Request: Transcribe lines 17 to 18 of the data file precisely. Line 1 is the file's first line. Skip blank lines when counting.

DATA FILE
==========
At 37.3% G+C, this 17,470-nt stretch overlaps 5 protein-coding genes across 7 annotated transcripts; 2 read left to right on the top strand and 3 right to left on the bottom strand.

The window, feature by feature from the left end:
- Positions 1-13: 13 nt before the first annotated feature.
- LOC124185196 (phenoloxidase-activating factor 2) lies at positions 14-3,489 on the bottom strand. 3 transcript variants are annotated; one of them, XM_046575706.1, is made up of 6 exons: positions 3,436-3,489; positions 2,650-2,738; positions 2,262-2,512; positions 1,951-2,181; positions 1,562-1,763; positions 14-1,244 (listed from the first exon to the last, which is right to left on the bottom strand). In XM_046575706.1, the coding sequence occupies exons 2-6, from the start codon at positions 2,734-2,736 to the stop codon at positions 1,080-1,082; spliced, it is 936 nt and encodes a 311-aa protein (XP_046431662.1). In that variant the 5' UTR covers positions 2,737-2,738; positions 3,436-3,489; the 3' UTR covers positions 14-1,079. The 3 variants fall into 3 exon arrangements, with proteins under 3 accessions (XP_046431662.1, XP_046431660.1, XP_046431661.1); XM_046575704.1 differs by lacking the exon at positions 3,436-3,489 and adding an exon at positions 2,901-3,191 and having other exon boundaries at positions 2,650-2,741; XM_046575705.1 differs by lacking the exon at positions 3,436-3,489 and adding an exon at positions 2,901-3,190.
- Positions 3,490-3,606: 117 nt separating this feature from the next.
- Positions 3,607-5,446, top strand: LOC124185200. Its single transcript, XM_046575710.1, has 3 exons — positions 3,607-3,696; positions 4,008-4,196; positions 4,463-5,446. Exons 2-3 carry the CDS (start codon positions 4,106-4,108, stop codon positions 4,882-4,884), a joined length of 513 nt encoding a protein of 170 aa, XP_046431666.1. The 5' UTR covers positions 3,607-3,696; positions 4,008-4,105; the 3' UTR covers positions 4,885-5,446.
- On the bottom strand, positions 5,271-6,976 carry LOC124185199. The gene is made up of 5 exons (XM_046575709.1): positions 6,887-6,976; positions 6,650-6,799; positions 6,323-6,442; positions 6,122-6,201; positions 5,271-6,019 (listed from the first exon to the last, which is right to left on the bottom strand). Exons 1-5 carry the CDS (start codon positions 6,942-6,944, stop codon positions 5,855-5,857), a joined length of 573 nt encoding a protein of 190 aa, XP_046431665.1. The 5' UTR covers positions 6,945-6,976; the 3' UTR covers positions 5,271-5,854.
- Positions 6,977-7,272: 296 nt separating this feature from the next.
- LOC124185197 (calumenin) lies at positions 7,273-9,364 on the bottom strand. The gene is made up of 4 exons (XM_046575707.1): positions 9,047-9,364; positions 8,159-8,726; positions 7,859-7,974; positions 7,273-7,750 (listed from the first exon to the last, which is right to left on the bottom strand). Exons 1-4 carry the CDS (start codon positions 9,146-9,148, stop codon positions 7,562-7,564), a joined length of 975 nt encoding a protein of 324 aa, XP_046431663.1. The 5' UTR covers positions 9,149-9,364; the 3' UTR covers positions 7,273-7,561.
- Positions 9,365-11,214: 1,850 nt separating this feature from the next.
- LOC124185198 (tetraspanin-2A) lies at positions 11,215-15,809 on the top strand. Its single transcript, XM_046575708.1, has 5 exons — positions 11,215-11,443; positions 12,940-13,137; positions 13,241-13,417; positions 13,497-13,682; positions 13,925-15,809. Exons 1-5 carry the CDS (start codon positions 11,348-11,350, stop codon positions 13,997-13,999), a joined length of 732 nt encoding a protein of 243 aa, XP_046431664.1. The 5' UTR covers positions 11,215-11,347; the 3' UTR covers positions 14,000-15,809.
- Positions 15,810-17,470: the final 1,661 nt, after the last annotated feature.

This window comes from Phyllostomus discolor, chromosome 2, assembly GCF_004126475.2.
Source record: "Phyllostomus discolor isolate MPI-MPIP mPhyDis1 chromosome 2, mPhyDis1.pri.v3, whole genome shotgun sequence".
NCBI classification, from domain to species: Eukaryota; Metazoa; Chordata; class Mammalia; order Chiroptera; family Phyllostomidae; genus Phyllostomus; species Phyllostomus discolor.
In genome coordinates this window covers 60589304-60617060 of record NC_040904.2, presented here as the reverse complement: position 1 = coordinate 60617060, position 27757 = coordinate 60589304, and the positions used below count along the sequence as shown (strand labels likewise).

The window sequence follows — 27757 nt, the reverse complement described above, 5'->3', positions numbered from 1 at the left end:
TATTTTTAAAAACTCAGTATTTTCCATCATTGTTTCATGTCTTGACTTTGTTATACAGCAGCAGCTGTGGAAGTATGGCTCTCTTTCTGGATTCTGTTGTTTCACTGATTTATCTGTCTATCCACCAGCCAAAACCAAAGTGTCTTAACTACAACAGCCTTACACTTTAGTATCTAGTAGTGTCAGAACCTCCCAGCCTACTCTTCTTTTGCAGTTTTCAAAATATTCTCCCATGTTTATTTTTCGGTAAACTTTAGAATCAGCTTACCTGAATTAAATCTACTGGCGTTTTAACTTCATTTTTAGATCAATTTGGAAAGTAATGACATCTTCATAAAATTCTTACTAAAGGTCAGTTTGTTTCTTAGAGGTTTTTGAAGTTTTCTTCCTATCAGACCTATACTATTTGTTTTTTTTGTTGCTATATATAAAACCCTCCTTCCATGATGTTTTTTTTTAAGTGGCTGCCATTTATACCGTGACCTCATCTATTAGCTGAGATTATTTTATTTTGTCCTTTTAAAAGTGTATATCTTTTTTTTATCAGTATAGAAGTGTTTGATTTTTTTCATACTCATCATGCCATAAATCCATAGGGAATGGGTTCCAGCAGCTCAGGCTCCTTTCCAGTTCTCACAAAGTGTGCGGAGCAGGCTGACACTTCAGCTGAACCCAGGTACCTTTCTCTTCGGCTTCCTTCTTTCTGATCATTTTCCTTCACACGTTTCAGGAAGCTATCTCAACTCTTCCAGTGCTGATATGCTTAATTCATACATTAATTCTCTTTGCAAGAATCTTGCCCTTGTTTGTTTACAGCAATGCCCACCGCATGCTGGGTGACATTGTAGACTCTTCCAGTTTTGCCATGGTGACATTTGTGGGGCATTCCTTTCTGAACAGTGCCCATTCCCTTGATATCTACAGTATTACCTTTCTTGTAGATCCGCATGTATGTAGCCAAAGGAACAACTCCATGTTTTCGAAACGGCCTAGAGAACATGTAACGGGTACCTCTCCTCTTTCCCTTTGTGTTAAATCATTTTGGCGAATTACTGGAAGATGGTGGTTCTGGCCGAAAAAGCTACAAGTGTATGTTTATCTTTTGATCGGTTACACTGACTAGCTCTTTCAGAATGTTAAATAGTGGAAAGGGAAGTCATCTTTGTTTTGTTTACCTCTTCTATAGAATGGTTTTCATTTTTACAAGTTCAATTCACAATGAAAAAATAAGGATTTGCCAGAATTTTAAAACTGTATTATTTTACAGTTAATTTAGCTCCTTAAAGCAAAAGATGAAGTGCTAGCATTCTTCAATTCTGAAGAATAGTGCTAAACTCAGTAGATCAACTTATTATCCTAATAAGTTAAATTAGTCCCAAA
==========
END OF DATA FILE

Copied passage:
The window sequence follows — 27757 nt, the reverse complement described above, 5'->3', positions numbered from 1 at the left end:
TATTTTTAAAAACTCAGTATTTTCCATCATTGTTTCATGTCTTGACTTTGTTATACAGCAGCAGCTGTGGAAGTATGGCTCTCTTTCTGGATTCTGTTGTTTCACTGATTTATCTGTCTATCCACCAGCCAAAACCAAAGTGTCTTAACTACAACAGCCTTACACTTTAGTATCTAGTAGTGTCAGAACCTCCCAGCCTACTCTTCTTTTGCAGTTTTCAAAATATTCTCCCATGTTTATTTTTCGGTAAACTTTAGAATCAGCTTACCTGAATTAAATCTACTGGCGTTTTAACTTCATTTTTAGATCAATTTGGAAAGTAATGACATCTTCATAAAATTCTTACTAAAGGTCAGTTTGTTTCTTAGAGGTTTTTGAAGTTTTCTTCCTATCAGACCTATACTATTTGTTTTTTTTGTTGCTATATATAAAACCCTCCTTCCATGATGTTTTTTTTTAAGTGGCTGCCATTTATACCGTGACCTCATCTATTAGCTGAGATTATTTTATTTTGTCCTTTTAAAAGTGTATATCTTTTTTTTATCAGTATAGAAGTGTTTGATTTTTTTCATACTCATCATGCCATAAATCCATAGGGAATGGGTTCCAGCAGCTCAGGCTCCTTTCCAGTTCTCACAAAGTGTGCGGAGCAGGCTGACACTTCAGCTGAACCCAGGTACCTTTCTCTTCGGCTTCCTTCTTTCTGATCATTTTCCTTCACACGTTTCAGGAAGCTATCTCAACTCTTCCAGTGCTGATATGCTTAATTCATACATTAATTCTCTTTGCAAGAATCTTGCCCTTGTTTGTTTACAGCAATGCCCACCGCATGCTGGGTGACATTGTAGACTCTTCCAGTTTTGCCATGGTGACATTTGTGGGGCATTCCTTTCTGAACAGTGCCCATTCCCTTGATATCTACAGTATTACCTTTCTTGTAGATCCGCATGTATGTAGCCAAAGGAACAACTCCATGTTTTCGAAACGGCCTAGAGAACATGTAACGGGTACCTCTCCTCTTTCCCTTTGTGTTAAATCATTTTGGCGAATTACTGGAAGATGGTGGTTCTGGCCGAAAAAGCTACAAGTGTATGTTTATCTTTTGATCGGTTACACTGACTAGCTCTTTCAGAATGTTAAATAGTGGAAAGGGAAGTCATCTTTGTTTTGTTTACCTCTTCTATAGAATGGTTTTCATTTTTACAAGTTCAATTCACAATGAAAAAATAAGGATTTGCCAGAATTTTAAAACTGTATTATTTTACAGTTAATTTAGCTCCTTAAAGCAAAAGATGAAGTGCTAGCATTCTTCAATTCTGAAGAATAGTGCTAAACTCAGTAGATCAACTTATTATCCTAATAAGTTAAATTAGTCCCAAA